Nutritional, Serving Size Information Coming to Alcoholic Beverage Labels Have you ever heard of Diageo? While the name of the company itself may not ring any bells, there's a fairly good chance that some of Diageo's products will sound more familiar: Johnnie Walker Scotch whiskey, Smirnoff vodka and Guinness beer, to name but a few. In fact, United Kingdom-based Diageo is the world's biggest alcoholic beverage company - and it has been lobbying for more than a decade to add important nutritional and serving size facts to its product labels, a campaign that has finally proven fruitful.
As CNN Money explained, the strict nutrition labeling requirements mandated by the United States Food and Drug Administration don't apply to alcoholic beverages because alcohol isn't regulated by the FDA. Until recently, the U.S. Treasury's Alcohol and Tobacco Tax and Trade Bureau did not allow Diageo and similar companies to include information on labels such as alcohol content, the number of servings per container, serving size and how many calories and grams of carbohydrates, fat and protein make up a serving. Now, however, Diageo has the go-ahead to add these details to its bottles.
"The consumer is at the heart of everything we do, and making serving facts information available to people in an easy to understand format is what, according to our research and polling, today's consumers want," said Peter McDonough, president of marketing and innovation for Diageo North America, in a statement. "As a company that prides itself in promoting responsible consumption, we believe this information will help consumers make informed and responsible decisions about drinking."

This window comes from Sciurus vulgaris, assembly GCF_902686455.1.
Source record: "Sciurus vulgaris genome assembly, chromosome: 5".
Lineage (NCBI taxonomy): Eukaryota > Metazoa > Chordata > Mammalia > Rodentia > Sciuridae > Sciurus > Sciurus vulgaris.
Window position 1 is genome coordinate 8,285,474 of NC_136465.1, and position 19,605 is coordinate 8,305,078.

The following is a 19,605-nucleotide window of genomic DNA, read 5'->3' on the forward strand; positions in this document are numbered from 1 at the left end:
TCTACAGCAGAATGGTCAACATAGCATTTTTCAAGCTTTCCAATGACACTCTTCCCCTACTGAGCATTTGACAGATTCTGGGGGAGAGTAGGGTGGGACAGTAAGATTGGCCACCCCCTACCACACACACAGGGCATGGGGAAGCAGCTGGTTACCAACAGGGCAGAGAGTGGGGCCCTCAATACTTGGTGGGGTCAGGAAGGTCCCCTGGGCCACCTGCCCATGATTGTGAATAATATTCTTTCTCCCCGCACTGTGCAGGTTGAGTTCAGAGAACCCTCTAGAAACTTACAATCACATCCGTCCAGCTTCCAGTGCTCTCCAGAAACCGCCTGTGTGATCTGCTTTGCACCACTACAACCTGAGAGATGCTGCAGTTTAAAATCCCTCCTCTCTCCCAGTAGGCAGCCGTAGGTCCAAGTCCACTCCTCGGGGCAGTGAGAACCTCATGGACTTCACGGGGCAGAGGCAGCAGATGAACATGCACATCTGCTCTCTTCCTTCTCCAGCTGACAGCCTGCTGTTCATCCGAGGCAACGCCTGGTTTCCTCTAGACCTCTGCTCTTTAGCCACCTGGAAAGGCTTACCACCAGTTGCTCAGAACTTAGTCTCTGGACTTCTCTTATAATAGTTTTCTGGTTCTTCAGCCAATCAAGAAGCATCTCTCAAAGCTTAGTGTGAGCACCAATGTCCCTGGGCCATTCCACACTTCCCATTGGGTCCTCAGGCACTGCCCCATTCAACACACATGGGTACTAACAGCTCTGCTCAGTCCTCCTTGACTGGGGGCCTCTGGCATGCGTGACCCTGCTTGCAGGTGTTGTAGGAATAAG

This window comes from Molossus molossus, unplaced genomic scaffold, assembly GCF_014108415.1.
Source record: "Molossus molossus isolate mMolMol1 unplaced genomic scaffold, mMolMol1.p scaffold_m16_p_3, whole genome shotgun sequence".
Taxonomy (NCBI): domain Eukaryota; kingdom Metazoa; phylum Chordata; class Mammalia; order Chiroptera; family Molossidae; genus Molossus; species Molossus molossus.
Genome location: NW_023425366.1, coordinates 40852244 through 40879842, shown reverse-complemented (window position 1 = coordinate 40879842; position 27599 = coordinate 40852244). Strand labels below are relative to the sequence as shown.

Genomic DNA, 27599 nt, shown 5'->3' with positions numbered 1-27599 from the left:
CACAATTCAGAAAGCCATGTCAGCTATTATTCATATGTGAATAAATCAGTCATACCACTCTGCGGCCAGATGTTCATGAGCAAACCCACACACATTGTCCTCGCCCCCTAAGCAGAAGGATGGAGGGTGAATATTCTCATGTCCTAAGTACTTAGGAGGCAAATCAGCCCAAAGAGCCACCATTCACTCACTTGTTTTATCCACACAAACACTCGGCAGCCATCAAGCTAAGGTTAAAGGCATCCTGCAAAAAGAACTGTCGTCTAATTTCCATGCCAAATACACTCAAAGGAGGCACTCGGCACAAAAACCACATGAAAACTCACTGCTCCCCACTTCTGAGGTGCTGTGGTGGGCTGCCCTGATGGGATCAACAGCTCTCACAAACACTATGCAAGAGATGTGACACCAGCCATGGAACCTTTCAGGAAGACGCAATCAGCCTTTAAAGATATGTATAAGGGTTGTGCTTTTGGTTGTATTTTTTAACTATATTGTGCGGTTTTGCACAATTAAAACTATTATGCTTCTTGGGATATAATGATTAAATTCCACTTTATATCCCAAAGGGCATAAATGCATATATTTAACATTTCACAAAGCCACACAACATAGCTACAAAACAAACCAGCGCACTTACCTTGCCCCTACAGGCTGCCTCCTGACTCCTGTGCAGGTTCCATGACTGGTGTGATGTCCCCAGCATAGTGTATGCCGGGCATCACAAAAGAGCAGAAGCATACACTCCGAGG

Starting with Smirnoff According to The Wall Street Journal, Smirnoff is expected to be the first Diageo product sold in the U.S. to undergo a label update, which makes sense given that the vodka is Diageo's most popular brand in North America.
Diageo will be the first company in its industry to voluntarily disclose its products' nutritional breakdowns and serving sizes, a step that its CEO, Ivan Menezes, believes is in line with consumer desires.
"Currently, there is no obligation to provide such information in markets worldwide, but we know that consumers are increasingly discerning about what's in their glass," Menezes acknowledged in a statement. "We are committed to ensuring our consumers have the best possible information from which to make informed choices."
Bloomberg Intelligence analyst Kenneth Shea described Diageo's move to increase transparency as "a smart one that is out in front of the trend for packaged food and beverage products to disclose more about what is inside the product," as quoted by Bloomberg.
Enacting Global Change The packaging revamp of beverages sold in the U.S. is just part of Diageo's effort to overhaul its product labeling. The company, which operates in more than 180 countries across the globe, is working with the European Union to establish a standard alcohol unit that will be used across the E.U.'s 28 member states. Currently, The Wall Street Journal explained, the E.U. does not require alcoholic drink labels to contain nutritional information.
"This is a hugely positive step … [that will be] major improvement on the confusing current system, where there are different measurements of alcohol units across the E.U.," said Ian Duncan, a member of the European Parliament's environment, public health and food safety committee, in a statement quoted by Bloomberg.
With Diageo at the head of the transparent labeling charge, other leading alcoholic beverage companies will likely follow suit.
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